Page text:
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Old 10-28-2014, 03:10 PM
 
26,590 posts, read 54,627,330 times
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Quote:
Originally Posted by Jkgourmet View Post
So P&O demands that the men wear a tuxedo or a jacket that is a dark color and matches the pants?
It seems that they require formal attire. A sports jacket and slacks does not meet that requirement--particularly on a Euro line which tend to be more formal to begin with. Anyone who isn't comfortable conforming to the required attire is free to cruise on a different line. Seems pretty cut and dry to me.
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Old 10-28-2014, 03:38 PM
 
Location: Fayetteville, NC
437 posts, read 617,856 times
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Quote:
Originally Posted by annerk View Post
If the top button is too tight, why don't you simply buy a larger neck size?
I'm picky about things around my neck. Even with a larger neck size I would only be comfortable with something that let me stick one or two fingers in between, and that would look pretty silly. Maybe I'm just kooky like that, but I know what I don't like.

I understand offering cruise passengers the option of dressing up formally if they want to for events; eating informally at the buffet would be fine by me on those evenings, or possibly all evenings for that matter.
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Old 10-28-2014, 03:48 PM
 
26,590 posts, read 54,627,330 times
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Quote:
Originally Posted by MPRetired View Post
I'm picky about things around my neck. Even with a larger neck size I would only be comfortable with something that let me stick one or two fingers in between, and that would look pretty silly. Maybe I'm just kooky like that, but I know what I don't like.

I understand offering cruise passengers the option of dressing up formally if they want to for events; eating informally at the buffet would be fine by me on those evenings, or possibly all evenings for that matter.
As long as you are willing to dine at the buffet, go for it. Just be aware that not all ships have buffets, and some have mandatory evening (not just dinner) dress codes unless you are ordering room service and staying in your cabin all night.
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Old 10-28-2014, 03:49 PM
 
Location: Las Vegas
13,891 posts, read 25,343,932 times
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There are always other options available. I enjoy the formal nights but quite a few times we have opted not to bring those clothes because they take up too much space. The formal nights are one of the few remnants of a time when cruisers had steamer trunks full of clothes and formal wear was more common. Cruising was a very civilized, gracious way to travel.

Today it's more common to be limited to one carry on bag and that doesn't leave much room for formal wear. For me, no problem. But a tux and shoes take up a lot of space. You can usually rent a tux on the ship. Or just eat somewhere else on formal night. Once we had to attend a formal function and solved the whole problem by by mailing our formal wear back to our home after the dinner. We filled one box with the clothes and souvenirs we had purchased and it was at the post office when we returned. And we reclaimed all that luggage space.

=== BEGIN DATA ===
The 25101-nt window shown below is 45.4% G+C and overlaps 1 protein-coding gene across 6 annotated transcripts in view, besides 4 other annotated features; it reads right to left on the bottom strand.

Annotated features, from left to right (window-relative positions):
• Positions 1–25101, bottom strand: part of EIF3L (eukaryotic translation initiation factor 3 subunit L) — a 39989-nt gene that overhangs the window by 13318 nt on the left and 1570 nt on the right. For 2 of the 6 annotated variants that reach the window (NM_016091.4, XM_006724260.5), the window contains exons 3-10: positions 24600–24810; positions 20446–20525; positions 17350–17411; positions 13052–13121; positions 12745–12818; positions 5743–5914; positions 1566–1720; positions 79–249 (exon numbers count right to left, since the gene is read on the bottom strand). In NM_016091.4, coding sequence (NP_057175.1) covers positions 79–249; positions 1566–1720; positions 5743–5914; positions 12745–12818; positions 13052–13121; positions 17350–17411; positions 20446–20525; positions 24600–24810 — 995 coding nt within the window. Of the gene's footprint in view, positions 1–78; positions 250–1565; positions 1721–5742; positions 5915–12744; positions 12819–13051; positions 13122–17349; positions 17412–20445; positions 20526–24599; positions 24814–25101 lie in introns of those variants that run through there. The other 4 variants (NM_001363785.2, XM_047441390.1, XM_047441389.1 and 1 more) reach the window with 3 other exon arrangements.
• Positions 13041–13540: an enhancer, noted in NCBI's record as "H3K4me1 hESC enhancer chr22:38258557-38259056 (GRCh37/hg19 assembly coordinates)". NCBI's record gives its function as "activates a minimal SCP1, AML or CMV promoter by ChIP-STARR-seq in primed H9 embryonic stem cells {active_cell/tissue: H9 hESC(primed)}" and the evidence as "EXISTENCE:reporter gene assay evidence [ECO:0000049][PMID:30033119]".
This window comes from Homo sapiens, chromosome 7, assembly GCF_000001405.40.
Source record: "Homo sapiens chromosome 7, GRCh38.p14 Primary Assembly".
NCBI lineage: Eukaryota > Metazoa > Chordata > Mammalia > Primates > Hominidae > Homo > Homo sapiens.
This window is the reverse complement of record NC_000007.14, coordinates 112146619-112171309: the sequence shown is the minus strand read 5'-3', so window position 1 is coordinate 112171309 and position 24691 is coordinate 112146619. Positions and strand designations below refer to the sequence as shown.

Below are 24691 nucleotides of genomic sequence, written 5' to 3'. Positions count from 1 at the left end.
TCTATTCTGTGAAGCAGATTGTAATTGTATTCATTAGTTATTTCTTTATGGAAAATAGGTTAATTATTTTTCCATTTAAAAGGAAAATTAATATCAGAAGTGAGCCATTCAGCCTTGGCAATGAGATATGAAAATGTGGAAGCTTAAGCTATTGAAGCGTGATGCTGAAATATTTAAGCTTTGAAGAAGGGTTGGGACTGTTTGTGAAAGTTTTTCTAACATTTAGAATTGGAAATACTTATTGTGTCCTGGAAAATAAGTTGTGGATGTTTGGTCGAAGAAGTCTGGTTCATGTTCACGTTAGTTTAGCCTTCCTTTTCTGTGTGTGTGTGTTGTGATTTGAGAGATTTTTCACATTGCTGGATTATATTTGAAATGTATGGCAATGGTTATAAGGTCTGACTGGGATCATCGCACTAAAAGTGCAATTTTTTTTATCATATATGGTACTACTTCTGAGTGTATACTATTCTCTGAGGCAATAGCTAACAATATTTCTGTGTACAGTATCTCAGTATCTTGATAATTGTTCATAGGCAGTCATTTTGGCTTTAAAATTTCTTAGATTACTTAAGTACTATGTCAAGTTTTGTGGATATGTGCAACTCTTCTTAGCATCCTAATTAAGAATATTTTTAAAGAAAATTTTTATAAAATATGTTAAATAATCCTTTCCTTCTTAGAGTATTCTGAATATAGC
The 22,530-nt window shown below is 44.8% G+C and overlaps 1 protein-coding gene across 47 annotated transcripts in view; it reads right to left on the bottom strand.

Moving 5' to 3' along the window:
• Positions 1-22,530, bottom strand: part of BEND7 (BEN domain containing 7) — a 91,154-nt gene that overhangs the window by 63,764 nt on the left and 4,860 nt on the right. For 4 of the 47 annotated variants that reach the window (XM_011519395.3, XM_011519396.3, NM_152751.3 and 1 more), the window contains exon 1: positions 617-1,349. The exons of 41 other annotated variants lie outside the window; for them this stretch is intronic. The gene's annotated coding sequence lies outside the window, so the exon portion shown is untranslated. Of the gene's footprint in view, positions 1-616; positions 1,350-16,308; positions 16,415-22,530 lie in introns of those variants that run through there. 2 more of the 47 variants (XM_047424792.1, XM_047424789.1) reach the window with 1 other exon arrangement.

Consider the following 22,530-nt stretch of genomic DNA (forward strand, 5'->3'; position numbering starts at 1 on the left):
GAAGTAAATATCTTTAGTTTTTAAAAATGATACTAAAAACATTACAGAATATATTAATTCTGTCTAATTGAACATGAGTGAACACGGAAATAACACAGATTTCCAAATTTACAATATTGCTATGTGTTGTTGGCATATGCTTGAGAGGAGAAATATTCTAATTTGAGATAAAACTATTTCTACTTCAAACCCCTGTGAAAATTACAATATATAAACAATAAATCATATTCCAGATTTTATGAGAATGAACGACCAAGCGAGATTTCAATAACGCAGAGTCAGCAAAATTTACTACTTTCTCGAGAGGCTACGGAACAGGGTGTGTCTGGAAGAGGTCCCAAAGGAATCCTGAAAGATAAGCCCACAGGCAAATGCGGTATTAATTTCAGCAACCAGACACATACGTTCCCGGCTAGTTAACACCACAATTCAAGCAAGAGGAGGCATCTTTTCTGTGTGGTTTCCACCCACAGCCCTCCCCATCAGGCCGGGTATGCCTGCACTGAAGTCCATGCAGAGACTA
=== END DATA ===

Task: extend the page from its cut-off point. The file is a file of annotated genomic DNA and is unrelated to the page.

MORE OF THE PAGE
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Old 10-29-2014, 05:24 AM
 
Location: Bella Vista, Ark
72,040 posts, read 83,705,236 times
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Quote:
Originally Posted by yellowsnow View Post
There are always other options available. I enjoy the formal nights but quite a few times we have opted not to bring those clothes because they take up too much space. The formal nights are one of the few remnants of a time when cruisers had steamer trunks full of clothes and formal wear was more common. Cruising was a very civilized, gracious way to travel.

Today it's more common to be limited to one carry on bag and that doesn't leave much room for formal wear. For me, no problem. But a tux and shoes take up a lot of space. You can usually rent a tux on the ship. Or just eat somewhere else on formal night. Once we had to attend a formal function and solved the whole problem by by mailing our formal wear back to our home after the dinner. We filled one box with the clothes and souvenirs we had purchased and it was at the post office when we returned. And we reclaimed all that luggage space.
For those who want to do this and I know some do, that is a great idea. The problem is the cost or shipping your attire back home. I am still a believer, if you do not want to do the formal thing choose a line that does not require it: most do not.

You mention the formal night is one thing that is symbolic with cruising many years ago. This is true, but times also change. For many years, until the industry started marketing cruising as a vacation for everyone, cruising was something only open to the upper class. Now we live in a world where people from all walks of life can cruise. To me, within reason this is a good thing, not a bad thing.

We can all remember when: I remember wearing a hat and gloves to church every Sunday and a girdle from the time I was a teen ager. I remember seeing my grandma in her corset, but I don't want to go back to those days.
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Old 10-31-2014, 02:43 PM
 
810 posts, read 596,110 times
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I have been on several cruises, mostly Carnival and Royal Caribbean.
It is a little weird that cruise companies should dictate what paying customers can and cannot wear. It is definitely a relic from the old snooty days.
However - the requirement is not very onerous. Even on a formal night, you can wear a nice shirt and a decent pair of trousers, it's not like they will turf you out.
If you want to stick to your guns, by all means, the buffet up on Lido deck is just as nice, usually much quicker (so you get to your favorite shows early) and less crowded.
But if you want to make a sport of it, think of it like Halloween - a chance to dress up and look nice, especially for ladies. Get some formal pictures. Stick your nose up like a snob.